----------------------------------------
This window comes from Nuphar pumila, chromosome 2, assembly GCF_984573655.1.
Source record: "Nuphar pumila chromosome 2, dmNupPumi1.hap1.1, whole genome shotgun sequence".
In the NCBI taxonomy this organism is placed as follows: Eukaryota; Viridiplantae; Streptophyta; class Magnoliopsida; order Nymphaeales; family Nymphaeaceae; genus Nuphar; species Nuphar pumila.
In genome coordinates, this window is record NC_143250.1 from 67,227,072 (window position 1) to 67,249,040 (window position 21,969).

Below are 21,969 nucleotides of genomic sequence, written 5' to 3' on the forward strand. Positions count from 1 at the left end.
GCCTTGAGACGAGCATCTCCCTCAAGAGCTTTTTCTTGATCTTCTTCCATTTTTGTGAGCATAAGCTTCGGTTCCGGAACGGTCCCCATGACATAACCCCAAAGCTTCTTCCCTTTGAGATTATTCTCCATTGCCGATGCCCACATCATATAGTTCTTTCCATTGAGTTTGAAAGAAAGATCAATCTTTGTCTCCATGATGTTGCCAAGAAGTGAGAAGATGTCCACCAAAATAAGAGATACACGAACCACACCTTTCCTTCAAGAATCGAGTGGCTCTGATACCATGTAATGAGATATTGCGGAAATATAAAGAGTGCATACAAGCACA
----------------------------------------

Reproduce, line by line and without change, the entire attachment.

This window comes from Nuphar pumila, chromosome 2, assembly GCF_984573655.1.
Source record: "Nuphar pumila chromosome 2, dmNupPumi1.hap1.1, whole genome shotgun sequence".
In the NCBI taxonomy this organism is placed as follows: Eukaryota; Viridiplantae; Streptophyta; class Magnoliopsida; order Nymphaeales; family Nymphaeaceae; genus Nuphar; species Nuphar pumila.
In genome coordinates, this window is record NC_143250.1 from 67,227,072 (window position 1) to 67,249,040 (window position 21,969).

Below are 21,969 nucleotides of genomic sequence, written 5' to 3' on the forward strand. Positions count from 1 at the left end.
GCCTTGAGACGAGCATCTCCCTCAAGAGCTTTTTCTTGATCTTCTTCCATTTTTGTGAGCATAAGCTTCGGTTCCGGAACGGTCCCCATGACATAACCCCAAAGCTTCTTCCCTTTGAGATTATTCTCCATTGCCGATGCCCACATCATATAGTTCTTTCCATTGAGTTTGAAAGAAAGATCAATCTTTGTCTCCATGATGTTGCCAAGAAGTGAGAAGATGTCCACCAAAATAAGAGATACACGAACCACACCTTTCCTTCAAGAATCGAGTGGCTCTGATACCATGTAATGAGATATTGCGGAAATATAAAGAGTGCATACAAGCACA